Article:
Given concerns over CFO pay, especially incentives, and considering the tension between a CFO’s fiduciary responsibility and being a key member of the firm’s executive team, we examine the determinants and effects of CFO compensation amount, incentive intensity, and proximity to CEO compensation in a sample of European companies (FTE 500, 2005–2009). First, we focus on the CFO role as a determinant of CFO compensation. Like prior work, we proxy for CFO roles by using hand-collected public data on education and past professional experience, but we supplement these proxies with proprietary data to more directly capture the firm-specific nature of the CFO job in term of its similarity with that of the CEO. We thus argue how CFOs can have varied roles characterized by different levels of financial expertise and CEO-likeness, and document that it is this latter aspect that is associated with CFO compensation. Second, we study the effects of CFO compensation design on outcomes in the CFO’s realm related to financial reporting. We find that CFO financial expertise is positively associated with financial reporting quality, while a CFO’s pay long-term incentive intensity and a CFO’s incentive compensation proximity with the CEO are negatively associated with financial reporting quality. Overall, then, our results suggest that CFOs get rewarded for their CEO-likeness, and particularly for their being similar to the CEO in terms of tasks and decision making authority. But it is their financial expertise that is positively related to financial reporting quality. At the same time, using compensation that is more incentive intensive and more similar to that of the CEO appears to be potentially detrimental to the quality of financial reporting. These results are relevant for boards involved in selecting highly expert CFOs, and their compensation committees charged with defining subsequently effective incentive compensation plans for those CFOs.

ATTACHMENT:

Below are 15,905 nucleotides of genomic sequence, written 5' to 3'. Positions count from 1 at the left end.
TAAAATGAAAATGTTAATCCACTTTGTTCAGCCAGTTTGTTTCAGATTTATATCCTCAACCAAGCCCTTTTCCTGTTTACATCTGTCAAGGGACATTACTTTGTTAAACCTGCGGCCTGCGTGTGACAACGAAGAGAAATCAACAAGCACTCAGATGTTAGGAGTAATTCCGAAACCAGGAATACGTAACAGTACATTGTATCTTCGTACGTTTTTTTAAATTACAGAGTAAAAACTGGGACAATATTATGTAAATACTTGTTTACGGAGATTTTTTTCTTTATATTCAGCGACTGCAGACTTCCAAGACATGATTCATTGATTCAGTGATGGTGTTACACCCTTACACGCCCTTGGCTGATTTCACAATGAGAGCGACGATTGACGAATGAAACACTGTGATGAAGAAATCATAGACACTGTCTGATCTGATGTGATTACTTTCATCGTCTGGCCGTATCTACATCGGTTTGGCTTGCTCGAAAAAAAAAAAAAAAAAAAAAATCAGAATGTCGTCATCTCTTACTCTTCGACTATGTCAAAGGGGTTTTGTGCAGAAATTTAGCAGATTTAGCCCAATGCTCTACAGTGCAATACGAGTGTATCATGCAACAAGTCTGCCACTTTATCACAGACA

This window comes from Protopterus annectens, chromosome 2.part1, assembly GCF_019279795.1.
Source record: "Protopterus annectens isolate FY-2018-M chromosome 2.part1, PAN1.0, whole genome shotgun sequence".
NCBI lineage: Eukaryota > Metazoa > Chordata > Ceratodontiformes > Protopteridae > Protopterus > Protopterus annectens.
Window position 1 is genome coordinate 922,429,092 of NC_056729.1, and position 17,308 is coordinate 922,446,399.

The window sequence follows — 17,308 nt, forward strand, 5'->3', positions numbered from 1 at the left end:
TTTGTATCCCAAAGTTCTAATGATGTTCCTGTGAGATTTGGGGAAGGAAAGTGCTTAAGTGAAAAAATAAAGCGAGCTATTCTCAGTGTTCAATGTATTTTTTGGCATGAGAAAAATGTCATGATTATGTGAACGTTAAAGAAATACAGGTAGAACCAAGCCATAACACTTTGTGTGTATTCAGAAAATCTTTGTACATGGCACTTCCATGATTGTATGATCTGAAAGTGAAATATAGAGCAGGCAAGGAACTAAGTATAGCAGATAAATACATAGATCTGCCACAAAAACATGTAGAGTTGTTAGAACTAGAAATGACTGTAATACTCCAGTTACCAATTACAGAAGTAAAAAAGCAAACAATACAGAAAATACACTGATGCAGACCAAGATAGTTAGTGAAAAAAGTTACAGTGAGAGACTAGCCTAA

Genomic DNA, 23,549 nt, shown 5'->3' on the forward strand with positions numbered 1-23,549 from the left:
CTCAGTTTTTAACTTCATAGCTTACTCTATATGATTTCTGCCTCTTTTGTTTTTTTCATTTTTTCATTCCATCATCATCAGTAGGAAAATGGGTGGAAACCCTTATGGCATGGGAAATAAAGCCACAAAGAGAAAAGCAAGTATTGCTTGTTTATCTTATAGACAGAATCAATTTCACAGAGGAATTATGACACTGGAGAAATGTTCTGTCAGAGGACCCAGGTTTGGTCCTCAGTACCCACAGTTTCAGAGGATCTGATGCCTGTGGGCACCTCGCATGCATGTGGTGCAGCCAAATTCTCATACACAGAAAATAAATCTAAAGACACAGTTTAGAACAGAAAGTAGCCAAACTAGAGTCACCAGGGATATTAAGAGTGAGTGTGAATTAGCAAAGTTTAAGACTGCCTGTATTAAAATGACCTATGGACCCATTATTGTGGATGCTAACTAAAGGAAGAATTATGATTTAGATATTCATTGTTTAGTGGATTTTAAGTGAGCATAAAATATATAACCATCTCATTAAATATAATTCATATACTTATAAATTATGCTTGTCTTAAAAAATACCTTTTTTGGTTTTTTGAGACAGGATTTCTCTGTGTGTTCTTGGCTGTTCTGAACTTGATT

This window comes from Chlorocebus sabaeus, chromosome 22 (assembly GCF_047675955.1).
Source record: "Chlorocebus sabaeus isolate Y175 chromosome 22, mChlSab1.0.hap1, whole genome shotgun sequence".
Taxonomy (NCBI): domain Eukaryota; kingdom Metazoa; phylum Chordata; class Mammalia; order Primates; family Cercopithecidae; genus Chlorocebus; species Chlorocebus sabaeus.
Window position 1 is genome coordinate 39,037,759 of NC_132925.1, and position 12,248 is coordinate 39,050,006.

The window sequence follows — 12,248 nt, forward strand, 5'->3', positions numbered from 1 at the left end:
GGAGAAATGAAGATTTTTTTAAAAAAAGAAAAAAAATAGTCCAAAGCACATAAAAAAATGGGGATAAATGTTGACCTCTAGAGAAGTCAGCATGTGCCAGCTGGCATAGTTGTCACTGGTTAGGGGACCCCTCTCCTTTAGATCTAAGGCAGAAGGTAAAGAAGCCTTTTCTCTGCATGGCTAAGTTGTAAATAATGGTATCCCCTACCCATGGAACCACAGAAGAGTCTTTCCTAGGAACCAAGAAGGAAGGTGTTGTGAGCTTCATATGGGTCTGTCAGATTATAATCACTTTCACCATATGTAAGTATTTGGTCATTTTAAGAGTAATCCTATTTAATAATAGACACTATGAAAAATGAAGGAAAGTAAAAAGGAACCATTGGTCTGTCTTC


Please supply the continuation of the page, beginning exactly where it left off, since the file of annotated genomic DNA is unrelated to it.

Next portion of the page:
In many companies, CFOs are second in command to the CEO,1 where both commonly appear in public together to comment on company developments beyond the required periodic disclosures of financial performance (Hoitash et al., 2016). This is not surprising as nowadays companies often seek CFOs who are actively involved in major business decisions and not just in financial reporting and other CFO functional duties. Unlike other finance and accounting positions who are mainly in charge of the technical aspects of accounting and financial reporting, CFOs are increasingly becoming involved in shaping and executing corporate strategy (Datta and Datta, 2014). They participate in decision making as members of the senior executive team, are involved in strategy and operations as business partners of the CEO, and also often sit on the board.2 At the same time, due to their specialized expertise and unique technical knowledge, CFOs have more influence than CEOs over the firm’s financial reports (e.g., Mian, 2001; Aier et al., 2005, Geiger and North, 2006) and they are expected to be the gatekeepers or watchdogs of financial information accuracy. This is akin to characterizing the CFO role as a peculiar mix of fiduciary duties over financial reporting and managerial involvement in decision-making (Indjejikian and Matějka, 2009). Given that firms inevitably must handle such CFO “role duality” judiciously, our study contributes to the literature by considering CFO role characteristics as well as the determinants and effects of CFO compensation. Specifically, we address two research questions. First, we investigate whether differences in CFO role characteristics are associated with differences in CFO compensation, including CFO compensation relative to that of their CEO. Second, in line with prior work (e.g., Graham et al., 2005; Mergenthaler et al., 2012), and echoing concerns of policy makers and regulators, we examine whether CFO compensation has an effect on the propensity of CFOs to monitor and fulfill their fiduciary obligations (Li, 2014), which we proxy in terms of financial reporting quality. In this second part, we also include in our tests the effect of CFO role characteristics directly on financial reporting quality. Our operationalization of “CFO role” constitutes an extension of prior work. As in prior work, we proxy for CFO roles by using hand-collected public data on education and past professional experience and skills, but additionally, we supplement these proxies with proprietary data to more directly capture the firm-specific nature of the CFO job and responsibilities. These data were entrusted to us by one of the major global compensation consulting firms and allow us to consider different manifestations of firm-specific CFO jobs and tasks through a “CEO-CFO distance” measure of the extent to which the CFO job is more or less similar to that of their CEO. In this way, we identify two key role dimensions through factor analysis which we label “financial expertise” and “CEO likeness”.